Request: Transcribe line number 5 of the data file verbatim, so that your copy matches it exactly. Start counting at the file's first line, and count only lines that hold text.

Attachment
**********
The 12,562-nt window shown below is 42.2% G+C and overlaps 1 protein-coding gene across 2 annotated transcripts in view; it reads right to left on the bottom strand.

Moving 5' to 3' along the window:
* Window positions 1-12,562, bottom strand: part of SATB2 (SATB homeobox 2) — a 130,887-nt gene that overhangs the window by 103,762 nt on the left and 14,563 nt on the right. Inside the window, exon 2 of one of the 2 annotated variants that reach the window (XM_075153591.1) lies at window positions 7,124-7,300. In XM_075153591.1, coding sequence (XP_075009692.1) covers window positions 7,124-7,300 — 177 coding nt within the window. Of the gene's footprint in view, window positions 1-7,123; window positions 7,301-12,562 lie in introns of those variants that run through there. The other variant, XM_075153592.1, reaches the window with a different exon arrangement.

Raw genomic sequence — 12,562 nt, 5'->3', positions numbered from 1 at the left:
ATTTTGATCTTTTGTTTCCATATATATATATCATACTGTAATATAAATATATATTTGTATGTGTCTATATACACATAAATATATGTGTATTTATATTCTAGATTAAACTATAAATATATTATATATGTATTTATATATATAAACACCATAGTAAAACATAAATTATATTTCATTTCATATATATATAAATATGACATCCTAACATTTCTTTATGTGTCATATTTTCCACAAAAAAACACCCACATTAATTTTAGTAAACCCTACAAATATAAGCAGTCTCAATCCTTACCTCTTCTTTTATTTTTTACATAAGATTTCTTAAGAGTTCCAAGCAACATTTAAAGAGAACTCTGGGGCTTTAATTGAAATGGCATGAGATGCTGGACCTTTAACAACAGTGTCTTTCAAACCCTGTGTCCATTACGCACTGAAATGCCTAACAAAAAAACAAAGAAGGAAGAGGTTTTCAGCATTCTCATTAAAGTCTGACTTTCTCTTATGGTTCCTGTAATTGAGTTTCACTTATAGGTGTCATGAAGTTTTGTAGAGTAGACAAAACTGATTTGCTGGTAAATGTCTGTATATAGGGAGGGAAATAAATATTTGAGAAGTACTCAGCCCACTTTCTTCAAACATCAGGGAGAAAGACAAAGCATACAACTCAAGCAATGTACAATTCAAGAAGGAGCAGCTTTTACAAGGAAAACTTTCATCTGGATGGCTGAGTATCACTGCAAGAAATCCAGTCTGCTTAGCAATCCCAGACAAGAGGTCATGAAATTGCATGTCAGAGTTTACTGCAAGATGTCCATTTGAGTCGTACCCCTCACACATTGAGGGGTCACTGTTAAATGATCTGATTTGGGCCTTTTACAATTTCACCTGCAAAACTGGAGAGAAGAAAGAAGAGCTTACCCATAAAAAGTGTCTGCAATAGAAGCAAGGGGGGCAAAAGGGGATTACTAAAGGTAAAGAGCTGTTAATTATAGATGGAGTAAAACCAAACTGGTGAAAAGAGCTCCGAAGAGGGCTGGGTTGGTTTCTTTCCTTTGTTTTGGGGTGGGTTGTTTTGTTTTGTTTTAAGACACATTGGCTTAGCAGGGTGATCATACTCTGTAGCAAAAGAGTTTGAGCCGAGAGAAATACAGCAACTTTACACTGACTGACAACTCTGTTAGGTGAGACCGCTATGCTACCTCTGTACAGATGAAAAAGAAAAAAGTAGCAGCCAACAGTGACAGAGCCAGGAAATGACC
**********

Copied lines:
ATTTTGATCTTTTGTTTCCATATATATATATCATACTGTAATATAAATATATATTTGTATGTGTCTATATACACATAAATATATGTGTATTTATATTCTAGATTAAACTATAAATATATTATATATGTATTTATATATATAAACACCATAGTAAAACATAAATTATATTTCATTTCATATATATATAAATATGACATCCTAACATTTCTTTATGTGTCATATTTTCCACAAAAAAACACCCACATTAATTTTAGTAAACCCTACAAATATAAGCAGTCTCAATCCTTACCTCTTCTTTTATTTTTTACATAAGATTTCTTAAGAGTTCCAAGCAACATTTAAAGAGAACTCTGGGGCTTTAATTGAAATGGCATGAGATGCTGGACCTTTAACAACAGTGTCTTTCAAACCCTGTGTCCATTACGCACTGAAATGCCTAACAAAAAAACAAAGAAGGAAGAGGTTTTCAGCATTCTCATTAAAGTCTGACTTTCTCTTATGGTTCCTGTAATTGAGTTTCACTTATAGGTGTCATGAAGTTTTGTAGAGTAGACAAAACTGATTTGCTGGTAAATGTCTGTATATAGGGAGGGAAATAAATATTTGAGAAGTACTCAGCCCACTTTCTTCAAACATCAGGGAGAAAGACAAAGCATACAACTCAAGCAATGTACAATTCAAGAAGGAGCAGCTTTTACAAGGAAAACTTTCATCTGGATGGCTGAGTATCACTGCAAGAAATCCAGTCTGCTTAGCAATCCCAGACAAGAGGTCATGAAATTGCATGTCAGAGTTTACTGCAAGATGTCCATTTGAGTCGTACCCCTCACACATTGAGGGGTCACTGTTAAATGATCTGATTTGGGCCTTTTACAATTTCACCTGCAAAACTGGAGAGAAGAAAGAAGAGCTTACCCATAAAAAGTGTCTGCAATAGAAGCAAGGGGGGCAAAAGGGGATTACTAAAGGTAAAGAGCTGTTAATTATAGATGGAGTAAAACCAAACTGGTGAAAAGAGCTCCGAAGAGGGCTGGGTTGGTTTCTTTCCTTTGTTTTGGGGTGGGTTGTTTTGTTTTGTTTTAAGACACATTGGCTTAGCAGGGTGATCATACTCTGTAGCAAAAGAGTTTGAGCCGAGAGAAATACAGCAACTTTACACTGACTGACAACTCTGTTAGGTGAGACCGCTATGCTACCTCTGTACAGATGAAAAAGAAAAAAGTAGCAGCCAACAGTGACAGAGCCAGGAAATGACC